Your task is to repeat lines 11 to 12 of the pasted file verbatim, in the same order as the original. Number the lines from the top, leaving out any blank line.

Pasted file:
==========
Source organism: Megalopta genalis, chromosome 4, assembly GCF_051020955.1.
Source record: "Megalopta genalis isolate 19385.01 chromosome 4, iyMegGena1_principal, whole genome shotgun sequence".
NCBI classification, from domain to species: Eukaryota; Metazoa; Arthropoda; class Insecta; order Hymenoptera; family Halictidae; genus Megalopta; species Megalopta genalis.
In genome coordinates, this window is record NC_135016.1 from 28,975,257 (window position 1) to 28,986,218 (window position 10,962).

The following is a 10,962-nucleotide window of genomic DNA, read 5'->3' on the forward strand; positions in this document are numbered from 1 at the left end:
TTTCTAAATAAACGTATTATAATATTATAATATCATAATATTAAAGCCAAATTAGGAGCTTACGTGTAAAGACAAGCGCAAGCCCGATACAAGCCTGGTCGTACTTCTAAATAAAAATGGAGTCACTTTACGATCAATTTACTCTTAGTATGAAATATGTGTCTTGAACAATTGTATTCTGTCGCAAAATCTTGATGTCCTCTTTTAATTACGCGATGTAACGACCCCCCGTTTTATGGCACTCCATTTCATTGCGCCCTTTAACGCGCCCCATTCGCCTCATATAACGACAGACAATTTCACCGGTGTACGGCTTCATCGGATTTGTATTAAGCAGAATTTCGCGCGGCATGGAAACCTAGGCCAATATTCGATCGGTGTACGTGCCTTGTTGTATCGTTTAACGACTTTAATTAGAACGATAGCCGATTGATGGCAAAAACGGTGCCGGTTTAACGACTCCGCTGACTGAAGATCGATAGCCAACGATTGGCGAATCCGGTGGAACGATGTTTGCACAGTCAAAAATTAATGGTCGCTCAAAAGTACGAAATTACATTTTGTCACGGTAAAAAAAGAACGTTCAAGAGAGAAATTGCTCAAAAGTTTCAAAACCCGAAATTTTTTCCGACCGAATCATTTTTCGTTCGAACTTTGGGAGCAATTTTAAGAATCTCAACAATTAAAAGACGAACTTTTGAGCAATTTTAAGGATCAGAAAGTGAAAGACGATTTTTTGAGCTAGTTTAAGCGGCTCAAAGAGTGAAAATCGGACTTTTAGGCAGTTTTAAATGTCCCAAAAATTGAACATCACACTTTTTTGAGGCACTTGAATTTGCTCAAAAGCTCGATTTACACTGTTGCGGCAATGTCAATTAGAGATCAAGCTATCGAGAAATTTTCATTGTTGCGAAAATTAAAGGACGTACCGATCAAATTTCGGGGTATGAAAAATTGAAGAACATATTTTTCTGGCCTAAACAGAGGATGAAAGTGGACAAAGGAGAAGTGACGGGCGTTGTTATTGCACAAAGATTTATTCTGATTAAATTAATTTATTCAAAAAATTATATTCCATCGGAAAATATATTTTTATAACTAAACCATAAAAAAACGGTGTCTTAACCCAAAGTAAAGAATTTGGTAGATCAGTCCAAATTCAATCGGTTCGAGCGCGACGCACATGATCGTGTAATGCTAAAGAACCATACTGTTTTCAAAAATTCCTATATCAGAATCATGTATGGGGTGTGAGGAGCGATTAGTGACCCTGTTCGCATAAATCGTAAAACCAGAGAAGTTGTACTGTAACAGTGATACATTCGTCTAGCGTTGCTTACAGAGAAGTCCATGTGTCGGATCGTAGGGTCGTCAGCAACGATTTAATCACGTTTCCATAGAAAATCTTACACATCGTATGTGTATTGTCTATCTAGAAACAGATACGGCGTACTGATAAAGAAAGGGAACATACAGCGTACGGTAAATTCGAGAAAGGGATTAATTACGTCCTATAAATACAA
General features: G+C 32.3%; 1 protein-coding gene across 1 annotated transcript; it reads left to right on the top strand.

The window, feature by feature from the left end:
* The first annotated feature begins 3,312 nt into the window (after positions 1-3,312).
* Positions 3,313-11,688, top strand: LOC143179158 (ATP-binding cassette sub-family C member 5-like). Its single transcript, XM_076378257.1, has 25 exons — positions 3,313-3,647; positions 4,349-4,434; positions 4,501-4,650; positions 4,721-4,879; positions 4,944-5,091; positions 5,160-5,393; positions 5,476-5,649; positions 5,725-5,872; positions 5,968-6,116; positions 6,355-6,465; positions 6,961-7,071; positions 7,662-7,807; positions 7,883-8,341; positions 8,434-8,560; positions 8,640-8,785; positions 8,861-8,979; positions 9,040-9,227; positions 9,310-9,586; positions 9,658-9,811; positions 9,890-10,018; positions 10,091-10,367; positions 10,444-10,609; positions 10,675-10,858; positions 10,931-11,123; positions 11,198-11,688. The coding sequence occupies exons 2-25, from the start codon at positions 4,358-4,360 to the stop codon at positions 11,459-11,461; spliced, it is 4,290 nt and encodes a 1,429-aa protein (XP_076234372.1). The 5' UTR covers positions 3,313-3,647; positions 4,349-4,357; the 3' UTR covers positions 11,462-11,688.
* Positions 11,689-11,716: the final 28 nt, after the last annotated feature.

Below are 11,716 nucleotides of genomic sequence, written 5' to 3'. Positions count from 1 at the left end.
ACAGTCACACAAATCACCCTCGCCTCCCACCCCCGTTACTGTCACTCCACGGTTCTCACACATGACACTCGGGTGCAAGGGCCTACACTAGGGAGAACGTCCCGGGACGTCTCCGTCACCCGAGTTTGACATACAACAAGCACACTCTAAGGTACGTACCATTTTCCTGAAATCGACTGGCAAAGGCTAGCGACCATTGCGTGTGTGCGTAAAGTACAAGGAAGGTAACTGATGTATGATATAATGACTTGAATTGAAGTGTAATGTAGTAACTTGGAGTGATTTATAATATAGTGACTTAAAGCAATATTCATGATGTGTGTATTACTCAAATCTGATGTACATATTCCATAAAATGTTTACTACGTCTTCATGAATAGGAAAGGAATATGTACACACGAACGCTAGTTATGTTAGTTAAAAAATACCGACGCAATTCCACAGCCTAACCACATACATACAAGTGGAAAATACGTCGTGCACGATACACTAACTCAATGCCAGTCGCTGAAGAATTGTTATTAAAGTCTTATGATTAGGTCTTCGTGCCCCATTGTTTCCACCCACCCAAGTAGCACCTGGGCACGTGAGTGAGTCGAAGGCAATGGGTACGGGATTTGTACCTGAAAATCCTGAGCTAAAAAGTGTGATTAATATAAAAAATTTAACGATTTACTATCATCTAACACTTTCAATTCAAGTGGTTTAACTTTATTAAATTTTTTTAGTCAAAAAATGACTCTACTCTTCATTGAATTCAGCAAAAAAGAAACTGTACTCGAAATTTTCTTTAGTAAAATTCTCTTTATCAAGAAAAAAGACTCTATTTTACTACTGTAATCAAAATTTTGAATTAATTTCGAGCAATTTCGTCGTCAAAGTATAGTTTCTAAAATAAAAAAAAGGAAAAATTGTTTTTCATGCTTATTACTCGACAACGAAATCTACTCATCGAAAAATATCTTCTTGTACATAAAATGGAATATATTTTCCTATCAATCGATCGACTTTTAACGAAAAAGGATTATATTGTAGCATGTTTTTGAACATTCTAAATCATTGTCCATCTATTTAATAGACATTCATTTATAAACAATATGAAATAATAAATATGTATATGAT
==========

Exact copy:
* Positions 11,689-11,716: the final 28 nt, after the last annotated feature.

Below are 11,716 nucleotides of genomic sequence, written 5' to 3'. Positions count from 1 at the left end.